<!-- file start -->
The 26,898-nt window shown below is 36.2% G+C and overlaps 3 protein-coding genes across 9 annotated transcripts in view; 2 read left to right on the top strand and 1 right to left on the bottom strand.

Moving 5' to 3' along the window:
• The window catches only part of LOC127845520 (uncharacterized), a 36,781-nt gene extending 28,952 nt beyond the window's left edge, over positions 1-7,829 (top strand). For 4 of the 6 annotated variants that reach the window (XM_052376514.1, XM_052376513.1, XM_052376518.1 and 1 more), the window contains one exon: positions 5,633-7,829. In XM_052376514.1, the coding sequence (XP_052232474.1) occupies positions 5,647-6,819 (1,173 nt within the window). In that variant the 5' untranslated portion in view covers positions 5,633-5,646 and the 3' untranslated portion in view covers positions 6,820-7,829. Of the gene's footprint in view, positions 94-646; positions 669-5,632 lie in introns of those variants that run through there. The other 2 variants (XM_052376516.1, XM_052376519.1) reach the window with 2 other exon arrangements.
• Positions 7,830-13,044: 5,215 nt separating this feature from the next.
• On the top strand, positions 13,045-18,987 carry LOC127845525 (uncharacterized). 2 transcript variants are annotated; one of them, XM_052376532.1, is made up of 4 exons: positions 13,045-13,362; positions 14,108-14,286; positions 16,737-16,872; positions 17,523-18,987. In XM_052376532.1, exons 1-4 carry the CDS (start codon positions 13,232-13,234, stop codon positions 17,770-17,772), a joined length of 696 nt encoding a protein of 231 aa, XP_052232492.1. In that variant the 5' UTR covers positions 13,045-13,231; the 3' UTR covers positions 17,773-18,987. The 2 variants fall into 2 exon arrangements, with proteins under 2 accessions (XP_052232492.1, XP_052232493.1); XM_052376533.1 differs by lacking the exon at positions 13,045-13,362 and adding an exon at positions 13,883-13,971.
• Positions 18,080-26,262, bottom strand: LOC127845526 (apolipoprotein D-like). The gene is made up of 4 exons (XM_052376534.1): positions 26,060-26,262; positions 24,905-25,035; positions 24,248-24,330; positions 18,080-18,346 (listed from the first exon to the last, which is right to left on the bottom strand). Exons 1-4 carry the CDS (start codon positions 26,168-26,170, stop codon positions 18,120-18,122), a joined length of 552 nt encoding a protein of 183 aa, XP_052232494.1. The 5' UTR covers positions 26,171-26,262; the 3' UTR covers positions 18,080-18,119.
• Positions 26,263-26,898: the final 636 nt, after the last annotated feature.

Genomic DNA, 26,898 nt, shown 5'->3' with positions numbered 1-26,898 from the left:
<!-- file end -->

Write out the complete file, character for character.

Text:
The 26,898-nt window shown below is 36.2% G+C and overlaps 3 protein-coding genes across 9 annotated transcripts in view; 2 read left to right on the top strand and 1 right to left on the bottom strand.

Moving 5' to 3' along the window:
• The window catches only part of LOC127845520 (uncharacterized), a 36,781-nt gene extending 28,952 nt beyond the window's left edge, over positions 1-7,829 (top strand). For 4 of the 6 annotated variants that reach the window (XM_052376514.1, XM_052376513.1, XM_052376518.1 and 1 more), the window contains one exon: positions 5,633-7,829. In XM_052376514.1, the coding sequence (XP_052232474.1) occupies positions 5,647-6,819 (1,173 nt within the window). In that variant the 5' untranslated portion in view covers positions 5,633-5,646 and the 3' untranslated portion in view covers positions 6,820-7,829. Of the gene's footprint in view, positions 94-646; positions 669-5,632 lie in introns of those variants that run through there. The other 2 variants (XM_052376516.1, XM_052376519.1) reach the window with 2 other exon arrangements.
• Positions 7,830-13,044: 5,215 nt separating this feature from the next.
• On the top strand, positions 13,045-18,987 carry LOC127845525 (uncharacterized). 2 transcript variants are annotated; one of them, XM_052376532.1, is made up of 4 exons: positions 13,045-13,362; positions 14,108-14,286; positions 16,737-16,872; positions 17,523-18,987. In XM_052376532.1, exons 1-4 carry the CDS (start codon positions 13,232-13,234, stop codon positions 17,770-17,772), a joined length of 696 nt encoding a protein of 231 aa, XP_052232492.1. In that variant the 5' UTR covers positions 13,045-13,231; the 3' UTR covers positions 17,773-18,987. The 2 variants fall into 2 exon arrangements, with proteins under 2 accessions (XP_052232492.1, XP_052232493.1); XM_052376533.1 differs by lacking the exon at positions 13,045-13,362 and adding an exon at positions 13,883-13,971.
• Positions 18,080-26,262, bottom strand: LOC127845526 (apolipoprotein D-like). The gene is made up of 4 exons (XM_052376534.1): positions 26,060-26,262; positions 24,905-25,035; positions 24,248-24,330; positions 18,080-18,346 (listed from the first exon to the last, which is right to left on the bottom strand). Exons 1-4 carry the CDS (start codon positions 26,168-26,170, stop codon positions 18,120-18,122), a joined length of 552 nt encoding a protein of 183 aa, XP_052232494.1. The 5' UTR covers positions 26,171-26,262; the 3' UTR covers positions 18,080-18,119.
• Positions 26,263-26,898: the final 636 nt, after the last annotated feature.

Genomic DNA, 26,898 nt, shown 5'->3' with positions numbered 1-26,898 from the left: